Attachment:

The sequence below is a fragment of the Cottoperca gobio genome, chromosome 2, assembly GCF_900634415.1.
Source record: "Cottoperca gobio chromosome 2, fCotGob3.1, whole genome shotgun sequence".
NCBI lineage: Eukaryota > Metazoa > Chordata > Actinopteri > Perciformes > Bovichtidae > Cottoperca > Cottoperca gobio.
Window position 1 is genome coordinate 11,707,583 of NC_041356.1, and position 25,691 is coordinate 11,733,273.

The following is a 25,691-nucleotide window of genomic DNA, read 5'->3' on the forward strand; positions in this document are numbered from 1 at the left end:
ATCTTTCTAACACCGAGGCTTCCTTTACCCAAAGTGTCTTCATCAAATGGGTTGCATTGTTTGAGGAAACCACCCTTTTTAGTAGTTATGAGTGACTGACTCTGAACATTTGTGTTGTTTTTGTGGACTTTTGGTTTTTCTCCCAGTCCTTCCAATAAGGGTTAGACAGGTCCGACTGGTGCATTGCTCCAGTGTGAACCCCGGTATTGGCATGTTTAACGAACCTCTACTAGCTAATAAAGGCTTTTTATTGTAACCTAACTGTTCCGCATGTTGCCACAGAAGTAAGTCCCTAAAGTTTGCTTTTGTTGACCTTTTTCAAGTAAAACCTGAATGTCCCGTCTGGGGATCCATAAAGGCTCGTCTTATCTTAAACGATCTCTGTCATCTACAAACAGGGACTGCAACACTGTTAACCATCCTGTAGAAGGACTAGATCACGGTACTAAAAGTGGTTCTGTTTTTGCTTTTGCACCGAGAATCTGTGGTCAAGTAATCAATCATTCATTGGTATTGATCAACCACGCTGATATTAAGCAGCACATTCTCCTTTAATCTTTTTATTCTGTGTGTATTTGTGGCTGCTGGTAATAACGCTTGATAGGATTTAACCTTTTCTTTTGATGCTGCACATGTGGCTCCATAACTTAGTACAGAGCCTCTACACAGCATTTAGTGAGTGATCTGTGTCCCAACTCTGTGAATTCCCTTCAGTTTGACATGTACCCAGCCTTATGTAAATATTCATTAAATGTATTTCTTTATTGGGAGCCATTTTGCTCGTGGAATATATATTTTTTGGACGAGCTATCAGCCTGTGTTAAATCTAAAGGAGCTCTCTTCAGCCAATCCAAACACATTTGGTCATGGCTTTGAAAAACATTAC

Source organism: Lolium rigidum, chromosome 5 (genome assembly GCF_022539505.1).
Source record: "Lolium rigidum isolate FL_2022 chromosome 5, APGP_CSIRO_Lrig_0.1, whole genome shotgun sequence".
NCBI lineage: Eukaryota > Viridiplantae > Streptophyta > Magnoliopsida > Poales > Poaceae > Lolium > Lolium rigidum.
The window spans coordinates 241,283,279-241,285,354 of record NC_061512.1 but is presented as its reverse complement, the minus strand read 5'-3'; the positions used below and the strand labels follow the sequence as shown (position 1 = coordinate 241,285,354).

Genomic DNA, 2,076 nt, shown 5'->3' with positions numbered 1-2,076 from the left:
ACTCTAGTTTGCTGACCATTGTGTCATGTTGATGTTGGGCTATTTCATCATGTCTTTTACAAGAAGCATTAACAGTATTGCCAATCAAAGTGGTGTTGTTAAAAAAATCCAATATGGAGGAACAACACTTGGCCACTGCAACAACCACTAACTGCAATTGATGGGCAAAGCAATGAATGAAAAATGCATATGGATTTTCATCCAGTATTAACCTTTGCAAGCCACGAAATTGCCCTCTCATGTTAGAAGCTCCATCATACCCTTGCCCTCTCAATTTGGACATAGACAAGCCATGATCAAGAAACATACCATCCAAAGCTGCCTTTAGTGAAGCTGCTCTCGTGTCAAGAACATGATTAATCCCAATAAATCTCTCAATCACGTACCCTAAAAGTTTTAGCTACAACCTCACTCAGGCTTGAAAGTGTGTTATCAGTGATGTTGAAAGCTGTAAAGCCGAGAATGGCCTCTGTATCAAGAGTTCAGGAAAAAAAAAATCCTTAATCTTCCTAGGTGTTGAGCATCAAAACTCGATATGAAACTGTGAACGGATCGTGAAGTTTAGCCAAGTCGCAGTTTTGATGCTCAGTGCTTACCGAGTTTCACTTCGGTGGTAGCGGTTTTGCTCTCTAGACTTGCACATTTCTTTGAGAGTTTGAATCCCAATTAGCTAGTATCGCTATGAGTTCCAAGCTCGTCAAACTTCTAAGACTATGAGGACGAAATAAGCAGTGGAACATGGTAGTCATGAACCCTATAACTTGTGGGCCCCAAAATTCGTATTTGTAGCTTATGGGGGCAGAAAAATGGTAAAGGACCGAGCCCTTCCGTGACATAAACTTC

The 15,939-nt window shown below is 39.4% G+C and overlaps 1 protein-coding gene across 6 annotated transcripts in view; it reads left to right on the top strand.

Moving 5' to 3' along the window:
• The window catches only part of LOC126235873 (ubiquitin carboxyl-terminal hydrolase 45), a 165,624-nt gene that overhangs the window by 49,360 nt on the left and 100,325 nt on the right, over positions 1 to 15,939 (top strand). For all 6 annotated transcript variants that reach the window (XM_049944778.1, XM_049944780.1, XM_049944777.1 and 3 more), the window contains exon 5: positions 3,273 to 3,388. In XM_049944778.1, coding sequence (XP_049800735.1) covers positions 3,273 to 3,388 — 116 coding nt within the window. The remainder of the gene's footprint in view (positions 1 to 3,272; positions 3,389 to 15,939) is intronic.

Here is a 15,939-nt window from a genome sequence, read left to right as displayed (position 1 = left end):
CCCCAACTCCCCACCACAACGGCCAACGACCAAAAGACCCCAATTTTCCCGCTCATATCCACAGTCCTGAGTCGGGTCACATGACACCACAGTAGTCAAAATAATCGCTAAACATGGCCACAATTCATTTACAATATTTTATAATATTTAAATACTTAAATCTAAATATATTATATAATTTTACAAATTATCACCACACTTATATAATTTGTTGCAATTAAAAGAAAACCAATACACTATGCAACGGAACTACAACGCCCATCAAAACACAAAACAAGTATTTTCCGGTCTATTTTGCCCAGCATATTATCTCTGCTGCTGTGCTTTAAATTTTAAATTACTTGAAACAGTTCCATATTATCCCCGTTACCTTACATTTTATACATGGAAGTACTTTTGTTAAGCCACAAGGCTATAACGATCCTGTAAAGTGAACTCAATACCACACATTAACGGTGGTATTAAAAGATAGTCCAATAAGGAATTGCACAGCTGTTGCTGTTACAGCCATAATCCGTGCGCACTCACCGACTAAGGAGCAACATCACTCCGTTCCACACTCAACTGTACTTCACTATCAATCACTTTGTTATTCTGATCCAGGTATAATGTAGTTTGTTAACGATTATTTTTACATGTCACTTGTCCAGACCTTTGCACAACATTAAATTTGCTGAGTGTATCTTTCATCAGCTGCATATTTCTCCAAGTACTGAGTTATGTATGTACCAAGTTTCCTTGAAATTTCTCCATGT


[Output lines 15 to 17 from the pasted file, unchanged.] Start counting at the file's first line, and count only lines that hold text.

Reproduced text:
• The window catches only part of LOC126235873 (ubiquitin carboxyl-terminal hydrolase 45), a 165,624-nt gene that overhangs the window by 49,360 nt on the left and 100,325 nt on the right, over positions 1 to 15,939 (top strand). For all 6 annotated transcript variants that reach the window (XM_049944778.1, XM_049944780.1, XM_049944777.1 and 3 more), the window contains exon 5: positions 3,273 to 3,388. In XM_049944778.1, coding sequence (XP_049800735.1) covers positions 3,273 to 3,388 — 116 coding nt within the window. The remainder of the gene's footprint in view (positions 1 to 3,272; positions 3,389 to 15,939) is intronic.

Here is a 15,939-nt window from a genome sequence, read left to right as displayed (position 1 = left end):
CCCCAACTCCCCACCACAACGGCCAACGACCAAAAGACCCCAATTTTCCCGCTCATATCCACAGTCCTGAGTCGGGTCACATGACACCACAGTAGTCAAAATAATCGCTAAACATGGCCACAATTCATTTACAATATTTTATAATATTTAAATACTTAAATCTAAATATATTATATAATTTTACAAATTATCACCACACTTATATAATTTGTTGCAATTAAAAGAAAACCAATACACTATGCAACGGAACTACAACGCCCATCAAAACACAAAACAAGTATTTTCCGGTCTATTTTGCCCAGCATATTATCTCTGCTGCTGTGCTTTAAATTTTAAATTACTTGAAACAGTTCCATATTATCCCCGTTACCTTACATTTTATACATGGAAGTACTTTTGTTAAGCCACAAGGCTATAACGATCCTGTAAAGTGAACTCAATACCACACATTAACGGTGGTATTAAAAGATAGTCCAATAAGGAATTGCACAGCTGTTGCTGTTACAGCCATAATCCGTGCGCACTCACCGACTAAGGAGCAACATCACTCCGTTCCACACTCAACTGTACTTCACTATCAATCACTTTGTTATTCTGATCCAGGTATAATGTAGTTTGTTAACGATTATTTTTACATGTCACTTGTCCAGACCTTTGCACAACATTAAATTTGCTGAGTGTATCTTTCATCAGCTGCATATTTCTCCAAGTACTGAGTTATGTATGTACCAAGTTTCCTTGAAATTTCTCCATGT